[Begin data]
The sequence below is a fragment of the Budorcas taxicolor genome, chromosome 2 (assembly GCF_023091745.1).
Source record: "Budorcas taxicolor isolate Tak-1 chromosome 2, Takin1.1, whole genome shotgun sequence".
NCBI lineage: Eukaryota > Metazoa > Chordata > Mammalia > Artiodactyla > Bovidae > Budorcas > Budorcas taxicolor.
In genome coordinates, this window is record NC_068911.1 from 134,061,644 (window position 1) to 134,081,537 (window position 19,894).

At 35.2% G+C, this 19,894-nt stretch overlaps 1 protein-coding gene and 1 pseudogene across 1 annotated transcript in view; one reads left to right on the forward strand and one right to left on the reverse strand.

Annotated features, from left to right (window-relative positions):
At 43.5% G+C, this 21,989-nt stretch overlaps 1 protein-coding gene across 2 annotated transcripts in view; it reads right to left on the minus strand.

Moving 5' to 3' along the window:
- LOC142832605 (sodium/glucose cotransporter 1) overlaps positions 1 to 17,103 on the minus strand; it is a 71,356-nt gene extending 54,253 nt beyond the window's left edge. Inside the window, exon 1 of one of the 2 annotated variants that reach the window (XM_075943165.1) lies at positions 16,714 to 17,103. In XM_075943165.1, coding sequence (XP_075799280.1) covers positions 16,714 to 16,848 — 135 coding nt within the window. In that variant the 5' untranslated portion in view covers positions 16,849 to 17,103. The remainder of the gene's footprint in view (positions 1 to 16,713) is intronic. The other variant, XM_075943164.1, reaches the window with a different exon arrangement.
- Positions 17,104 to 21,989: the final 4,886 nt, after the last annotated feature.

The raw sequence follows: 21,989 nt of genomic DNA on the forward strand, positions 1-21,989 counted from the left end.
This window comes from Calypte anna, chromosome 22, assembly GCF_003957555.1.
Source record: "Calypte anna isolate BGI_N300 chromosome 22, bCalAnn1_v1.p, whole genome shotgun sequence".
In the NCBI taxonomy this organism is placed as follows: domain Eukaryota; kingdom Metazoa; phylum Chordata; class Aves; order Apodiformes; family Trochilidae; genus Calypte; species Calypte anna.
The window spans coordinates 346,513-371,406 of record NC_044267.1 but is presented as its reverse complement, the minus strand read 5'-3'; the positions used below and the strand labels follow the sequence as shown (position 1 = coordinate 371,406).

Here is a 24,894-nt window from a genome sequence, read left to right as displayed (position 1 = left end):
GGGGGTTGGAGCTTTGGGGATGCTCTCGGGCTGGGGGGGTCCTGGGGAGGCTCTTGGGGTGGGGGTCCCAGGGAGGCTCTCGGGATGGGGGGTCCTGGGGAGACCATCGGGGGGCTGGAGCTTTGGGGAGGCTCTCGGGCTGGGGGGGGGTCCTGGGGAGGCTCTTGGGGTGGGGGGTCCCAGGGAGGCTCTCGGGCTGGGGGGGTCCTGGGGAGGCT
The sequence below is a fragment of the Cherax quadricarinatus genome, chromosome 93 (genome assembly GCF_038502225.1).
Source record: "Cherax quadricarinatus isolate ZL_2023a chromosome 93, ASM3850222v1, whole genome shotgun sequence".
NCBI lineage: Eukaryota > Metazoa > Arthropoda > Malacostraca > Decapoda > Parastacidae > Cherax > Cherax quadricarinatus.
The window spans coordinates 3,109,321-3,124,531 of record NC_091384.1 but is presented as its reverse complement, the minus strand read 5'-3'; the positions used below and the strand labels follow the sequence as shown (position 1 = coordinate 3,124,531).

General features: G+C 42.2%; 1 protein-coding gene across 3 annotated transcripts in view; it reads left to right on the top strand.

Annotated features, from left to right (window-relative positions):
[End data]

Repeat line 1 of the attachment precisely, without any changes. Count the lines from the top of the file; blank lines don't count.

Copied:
The sequence below is a fragment of the Budorcas taxicolor genome, chromosome 2 (assembly GCF_023091745.1).